I'm actually a bit gun shy about new makers. At this point, it's Cappelli and Drake's for me as my first options, the first for construction/fabrics and the second, when they have a distinctive fabric that I can nab at a reasonable price. Vanda is my other option, and I intend to get a Hober tie in the near future. I'm just looking for fabrics that will fill the ever smaller gaps in my tie collection (which is near 50 ties, split across cold (25) and warm seasons (20 or so)). I can't see needing more so it's one-in-one-out these days (still, I'm thinking of increasing my limit to 25 or 30 ties...slippery slope anyone?). Right now, I'm on the hunt for some madders with medallions. I'll post some ideas later.

 

Other makers that I have and like

 

1. Exquisite Trimmings some of whose house ties come from the same maker as Viola Milano but at a fraction of the price

2. Borrelli (I had two, sold them tho), very nice.

 

With David and Patrizio's bespoke options priced at 80-100 dollars, though, it's hard to see why one might go elsewhere, save for distinctive fabrics...

 

For those who don't know about the 10/5 thread, that was part of my goal: what if you had to distill your tie collection down to 10 ties for a season, what would the 10 be? Check it out. The F/W thread is open to all to contribute (see OP).

 

@Sam Hober David, I'll add my thanks for your lifting the content in this thread.

post #1017 of 1082
I'm looking for a fine weave grenadine in the 75$ range similar to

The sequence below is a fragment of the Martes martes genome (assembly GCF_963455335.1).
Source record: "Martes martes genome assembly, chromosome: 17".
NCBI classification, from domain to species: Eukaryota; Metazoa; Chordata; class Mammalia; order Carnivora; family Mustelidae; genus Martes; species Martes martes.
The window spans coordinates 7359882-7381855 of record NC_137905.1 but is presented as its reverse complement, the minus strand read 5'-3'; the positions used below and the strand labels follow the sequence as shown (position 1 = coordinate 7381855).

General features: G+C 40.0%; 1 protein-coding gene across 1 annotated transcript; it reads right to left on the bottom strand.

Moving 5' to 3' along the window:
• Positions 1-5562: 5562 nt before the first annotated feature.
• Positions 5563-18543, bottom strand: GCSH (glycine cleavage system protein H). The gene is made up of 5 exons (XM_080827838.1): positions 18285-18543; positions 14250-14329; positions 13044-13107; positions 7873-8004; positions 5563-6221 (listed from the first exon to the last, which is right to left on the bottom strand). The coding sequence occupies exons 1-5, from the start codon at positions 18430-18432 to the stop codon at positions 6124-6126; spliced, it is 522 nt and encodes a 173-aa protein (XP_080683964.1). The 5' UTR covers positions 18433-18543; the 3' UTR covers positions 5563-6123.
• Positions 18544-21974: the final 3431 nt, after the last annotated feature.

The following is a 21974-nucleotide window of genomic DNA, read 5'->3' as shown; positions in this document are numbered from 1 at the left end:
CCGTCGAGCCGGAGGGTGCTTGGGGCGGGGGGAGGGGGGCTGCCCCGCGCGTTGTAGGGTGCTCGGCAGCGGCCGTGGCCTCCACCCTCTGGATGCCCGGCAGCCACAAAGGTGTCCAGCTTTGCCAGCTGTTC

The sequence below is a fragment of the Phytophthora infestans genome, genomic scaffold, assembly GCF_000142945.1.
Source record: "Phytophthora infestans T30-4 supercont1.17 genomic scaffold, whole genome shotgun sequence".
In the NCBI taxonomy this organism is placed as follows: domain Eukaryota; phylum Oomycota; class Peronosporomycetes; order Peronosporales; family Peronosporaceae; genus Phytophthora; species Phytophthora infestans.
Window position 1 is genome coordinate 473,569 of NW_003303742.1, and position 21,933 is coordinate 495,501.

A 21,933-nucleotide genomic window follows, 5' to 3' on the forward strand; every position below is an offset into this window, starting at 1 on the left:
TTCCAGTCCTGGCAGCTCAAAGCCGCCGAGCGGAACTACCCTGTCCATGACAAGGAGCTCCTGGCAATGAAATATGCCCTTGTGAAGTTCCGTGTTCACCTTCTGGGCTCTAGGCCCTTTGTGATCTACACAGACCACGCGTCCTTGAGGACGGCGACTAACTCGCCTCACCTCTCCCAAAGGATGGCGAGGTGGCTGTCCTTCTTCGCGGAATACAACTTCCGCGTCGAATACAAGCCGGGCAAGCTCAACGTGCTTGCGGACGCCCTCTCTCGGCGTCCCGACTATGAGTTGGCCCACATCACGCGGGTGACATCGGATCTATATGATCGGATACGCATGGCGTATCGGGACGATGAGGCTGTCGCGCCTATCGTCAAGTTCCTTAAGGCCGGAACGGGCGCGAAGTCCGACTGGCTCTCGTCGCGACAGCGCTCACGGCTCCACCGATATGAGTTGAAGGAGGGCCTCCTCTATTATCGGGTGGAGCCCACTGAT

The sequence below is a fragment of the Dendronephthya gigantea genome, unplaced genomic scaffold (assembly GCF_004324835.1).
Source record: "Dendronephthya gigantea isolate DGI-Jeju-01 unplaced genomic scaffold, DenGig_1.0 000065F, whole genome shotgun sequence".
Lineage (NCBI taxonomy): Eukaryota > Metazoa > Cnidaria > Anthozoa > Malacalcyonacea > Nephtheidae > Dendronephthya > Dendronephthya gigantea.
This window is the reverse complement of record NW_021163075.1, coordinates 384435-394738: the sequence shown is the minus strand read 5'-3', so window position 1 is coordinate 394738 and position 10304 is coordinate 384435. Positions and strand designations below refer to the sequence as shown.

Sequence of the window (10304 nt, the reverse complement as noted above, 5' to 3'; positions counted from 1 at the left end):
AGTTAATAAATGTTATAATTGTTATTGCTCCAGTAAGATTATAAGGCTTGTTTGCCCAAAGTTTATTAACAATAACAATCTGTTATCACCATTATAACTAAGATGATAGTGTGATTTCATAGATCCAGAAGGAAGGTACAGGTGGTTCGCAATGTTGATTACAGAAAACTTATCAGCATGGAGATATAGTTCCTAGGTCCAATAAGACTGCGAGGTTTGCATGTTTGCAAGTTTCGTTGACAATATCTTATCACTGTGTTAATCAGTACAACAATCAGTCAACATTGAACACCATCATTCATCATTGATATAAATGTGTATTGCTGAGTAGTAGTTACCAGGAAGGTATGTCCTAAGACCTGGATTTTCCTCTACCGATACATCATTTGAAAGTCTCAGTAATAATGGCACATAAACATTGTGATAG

http://www.exquisitetrimmings.com/products/Accessories/Ties/Grenadine-Ties-HandRolled-Fine-Weave.html

or

https://www.violamilano.com/product/burgundy-garza-fina

Massdrop currently has a knottery grenadine in a larger weave for 60$ but looking for something a bit tighter for my first grenadine.

Thanks!
post #1018 of 1082
Quote:
Originally Posted by TheBlackDonDraper View Post

I'm looking for a fine weave grenadine in the 75$ range [...]

 

Sam Hober offers finas for 85 USD:

 

https://www.samhober.com/grenadine-fina-solid-ties/

 

Cheers,

 

Ac

post #1019 of 1082

I own probably around 50-100 ties, ranging from Turnbull & Asser and other Jermyn Street makers to obscure Italian vintages and French names like Feraud and Lanvin (no Charvet - not a fan of their patterns). 

 

I bought a Hober for my wedding and it is my favourite of the lot. I couldn't find the houndstooth I wanted so I commissioned the thing, and both the tie and the service were exceptional. It's the little things like getting a dimple the way you want it almost every time, or just the weight and crunch of the thing under your fingers, the way the silk catches the light.

 

The only reason I haven't bought any more is that I now only wear ties a few times a year (at this point, only to weddings, conferences and funerals), so I haven't bought any more ties period. I have a wishlist ready to go straight to David the day this frequency increases again. He has virtually everything I want next in stock. He has my loyalty off just one order...

 

So, one more data point, one more enabler towards the Hober path.

post #1020 of 1082

My experience with grendadine fina:

 

Having ordered bespoke from 2 makers (Cappelli and Hober - and both are great), my recommendation to others is to order 1 inch shorter than you usually order.  Both seem to stretch / wear longer, really even at the first tying of the tie, it is not like it happens over time.  Not sure on the dynamics of why, doesn't really matter to me.  Not a big deal, just one of those little learnings to pass on to others.